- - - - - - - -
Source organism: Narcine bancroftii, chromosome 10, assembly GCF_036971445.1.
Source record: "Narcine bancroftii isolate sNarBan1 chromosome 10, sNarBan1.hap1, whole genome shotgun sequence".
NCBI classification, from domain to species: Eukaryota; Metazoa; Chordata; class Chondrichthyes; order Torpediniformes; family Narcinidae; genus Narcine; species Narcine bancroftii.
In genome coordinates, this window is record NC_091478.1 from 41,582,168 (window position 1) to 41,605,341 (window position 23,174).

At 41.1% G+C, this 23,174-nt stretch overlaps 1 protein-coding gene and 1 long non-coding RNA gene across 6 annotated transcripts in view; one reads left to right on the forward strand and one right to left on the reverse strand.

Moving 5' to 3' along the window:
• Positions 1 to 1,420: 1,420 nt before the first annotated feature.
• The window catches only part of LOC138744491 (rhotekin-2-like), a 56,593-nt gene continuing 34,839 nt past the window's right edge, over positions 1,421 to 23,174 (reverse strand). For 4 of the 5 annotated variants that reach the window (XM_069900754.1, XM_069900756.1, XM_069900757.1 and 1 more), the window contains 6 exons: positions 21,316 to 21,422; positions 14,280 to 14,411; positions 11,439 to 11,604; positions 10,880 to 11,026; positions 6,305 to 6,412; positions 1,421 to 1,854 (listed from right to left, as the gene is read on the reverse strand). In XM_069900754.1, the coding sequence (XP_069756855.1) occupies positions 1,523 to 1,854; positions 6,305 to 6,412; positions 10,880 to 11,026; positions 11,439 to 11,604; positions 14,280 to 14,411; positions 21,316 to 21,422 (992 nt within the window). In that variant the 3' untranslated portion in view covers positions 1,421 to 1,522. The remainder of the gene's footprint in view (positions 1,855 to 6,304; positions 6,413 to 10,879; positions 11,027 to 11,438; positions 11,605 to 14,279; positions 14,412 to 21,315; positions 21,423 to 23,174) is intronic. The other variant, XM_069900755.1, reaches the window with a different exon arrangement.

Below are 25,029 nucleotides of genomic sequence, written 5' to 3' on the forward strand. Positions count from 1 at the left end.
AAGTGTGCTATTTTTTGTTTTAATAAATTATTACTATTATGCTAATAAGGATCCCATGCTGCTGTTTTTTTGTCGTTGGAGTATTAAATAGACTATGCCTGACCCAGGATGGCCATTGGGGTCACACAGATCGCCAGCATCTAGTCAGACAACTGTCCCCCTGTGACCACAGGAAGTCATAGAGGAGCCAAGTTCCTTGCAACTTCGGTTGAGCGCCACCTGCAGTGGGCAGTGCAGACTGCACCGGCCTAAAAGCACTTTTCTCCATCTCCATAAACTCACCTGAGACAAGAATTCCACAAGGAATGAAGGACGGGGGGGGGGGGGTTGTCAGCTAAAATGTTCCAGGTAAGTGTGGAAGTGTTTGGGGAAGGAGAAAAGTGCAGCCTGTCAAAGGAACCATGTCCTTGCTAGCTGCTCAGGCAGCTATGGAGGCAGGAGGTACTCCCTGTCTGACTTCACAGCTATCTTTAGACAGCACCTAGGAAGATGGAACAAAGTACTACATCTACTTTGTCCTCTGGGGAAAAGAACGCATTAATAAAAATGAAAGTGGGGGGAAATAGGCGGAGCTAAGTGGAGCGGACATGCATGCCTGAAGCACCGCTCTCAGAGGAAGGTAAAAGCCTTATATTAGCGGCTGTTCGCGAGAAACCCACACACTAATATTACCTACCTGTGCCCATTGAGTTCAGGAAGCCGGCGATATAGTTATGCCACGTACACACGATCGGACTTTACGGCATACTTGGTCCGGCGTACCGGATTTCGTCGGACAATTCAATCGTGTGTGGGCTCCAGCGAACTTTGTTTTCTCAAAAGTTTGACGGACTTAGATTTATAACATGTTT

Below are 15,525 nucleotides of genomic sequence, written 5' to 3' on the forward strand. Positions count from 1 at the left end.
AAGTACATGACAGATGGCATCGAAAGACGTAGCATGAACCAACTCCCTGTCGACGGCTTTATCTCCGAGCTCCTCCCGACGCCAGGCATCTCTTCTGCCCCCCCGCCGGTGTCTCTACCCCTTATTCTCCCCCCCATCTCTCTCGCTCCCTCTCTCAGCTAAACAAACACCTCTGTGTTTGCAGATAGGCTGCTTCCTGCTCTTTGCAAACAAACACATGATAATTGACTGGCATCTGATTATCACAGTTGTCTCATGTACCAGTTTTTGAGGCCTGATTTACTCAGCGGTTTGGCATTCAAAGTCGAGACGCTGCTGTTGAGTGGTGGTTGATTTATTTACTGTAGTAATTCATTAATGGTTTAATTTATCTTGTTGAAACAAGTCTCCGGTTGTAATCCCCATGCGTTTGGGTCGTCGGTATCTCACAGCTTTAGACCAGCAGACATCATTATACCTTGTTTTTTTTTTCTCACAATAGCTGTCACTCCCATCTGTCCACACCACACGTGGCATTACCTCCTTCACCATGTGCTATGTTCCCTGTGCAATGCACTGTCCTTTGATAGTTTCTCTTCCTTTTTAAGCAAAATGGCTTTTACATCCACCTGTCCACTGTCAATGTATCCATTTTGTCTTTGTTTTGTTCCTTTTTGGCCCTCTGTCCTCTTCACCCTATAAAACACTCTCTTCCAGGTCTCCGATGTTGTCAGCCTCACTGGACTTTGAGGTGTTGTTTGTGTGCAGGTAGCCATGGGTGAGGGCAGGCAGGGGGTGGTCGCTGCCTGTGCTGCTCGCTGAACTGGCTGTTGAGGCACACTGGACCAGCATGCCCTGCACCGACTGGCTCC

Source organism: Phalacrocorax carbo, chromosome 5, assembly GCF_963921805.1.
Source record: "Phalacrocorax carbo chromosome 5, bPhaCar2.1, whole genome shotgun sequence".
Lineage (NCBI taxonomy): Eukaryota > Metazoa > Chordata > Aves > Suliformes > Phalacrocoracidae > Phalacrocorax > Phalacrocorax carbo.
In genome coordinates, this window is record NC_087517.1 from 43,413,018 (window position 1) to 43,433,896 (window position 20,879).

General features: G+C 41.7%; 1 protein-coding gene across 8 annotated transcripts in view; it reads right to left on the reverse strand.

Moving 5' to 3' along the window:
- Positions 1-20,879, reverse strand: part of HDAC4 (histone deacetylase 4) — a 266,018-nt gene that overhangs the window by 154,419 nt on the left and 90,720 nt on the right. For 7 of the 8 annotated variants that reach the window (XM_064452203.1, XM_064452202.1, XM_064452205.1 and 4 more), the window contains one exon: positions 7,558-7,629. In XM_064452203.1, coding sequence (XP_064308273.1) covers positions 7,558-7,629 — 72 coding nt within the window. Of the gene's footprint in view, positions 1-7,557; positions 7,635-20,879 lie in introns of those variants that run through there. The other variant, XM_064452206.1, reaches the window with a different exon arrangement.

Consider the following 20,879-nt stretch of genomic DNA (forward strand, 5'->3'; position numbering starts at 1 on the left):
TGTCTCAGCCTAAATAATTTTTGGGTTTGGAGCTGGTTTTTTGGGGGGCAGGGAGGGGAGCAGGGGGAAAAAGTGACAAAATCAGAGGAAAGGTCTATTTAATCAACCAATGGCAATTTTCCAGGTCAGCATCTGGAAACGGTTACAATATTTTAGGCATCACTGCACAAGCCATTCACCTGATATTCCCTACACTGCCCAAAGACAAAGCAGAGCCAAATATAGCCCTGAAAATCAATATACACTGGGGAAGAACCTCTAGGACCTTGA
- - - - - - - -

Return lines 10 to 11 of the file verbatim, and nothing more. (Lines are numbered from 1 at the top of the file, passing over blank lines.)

AAGTGTGCTATTTTTTGTTTTAATAAATTATTACTATTATGCTAATAAGGATCCCATGCTGCTGTTTTTTTGTCGTTGGAGTATTAAATAGACTATGCCTGACCCAGGATGGCCATTGGGGTCACACAGATCGCCAGCATCTAGTCAGACAACTGTCCCCCTGTGACCACAGGAAGTCATAGAGGAGCCAAGTTCCTTGCAACTTCGGTTGAGCGCCACCTGCAGTGGGCAGTGCAGACTGCACCGGCCTAAAAGCACTTTTCTCCATCTCCATAAACTCACCTGAGACAAGAATTCCACAAGGAATGAAGGACGGGGGGGGGGGGGTTGTCAGCTAAAATGTTCCAGGTAAGTGTGGAAGTGTTTGGGGAAGGAGAAAAGTGCAGCCTGTCAAAGGAACCATGTCCTTGCTAGCTGCTCAGGCAGCTATGGAGGCAGGAGGTACTCCCTGTCTGACTTCACAGCTATCTTTAGACAGCACCTAGGAAGATGGAACAAAGTACTACATCTACTTTGTCCTCTGGGGAAAAGAACGCATTAATAAAAATGAAAGTGGGGGGAAATAGGCGGAGCTAAGTGGAGCGGACATGCATGCCTGAAGCACCGCTCTCAGAGGAAGGTAAAAGCCTTATATTAGCGGCTGTTCGCGAGAAACCCACACACTAATATTACCTACCTGTGCCCATTGAGTTCAGGAAGCCGGCGATATAGTTATGCCACGTACACACGATCGGACTTTACGGCATACTTGGTCCGGCGTACCGGATTTCGTCGGACAATTCAATCGTGTGTGGGCTCCAGCGAACTTTGTTTTCTCAAAAGTTTGACGGACTTAGATTTATAACATGTTT

Below are 15,525 nucleotides of genomic sequence, written 5' to 3' on the forward strand. Positions count from 1 at the left end.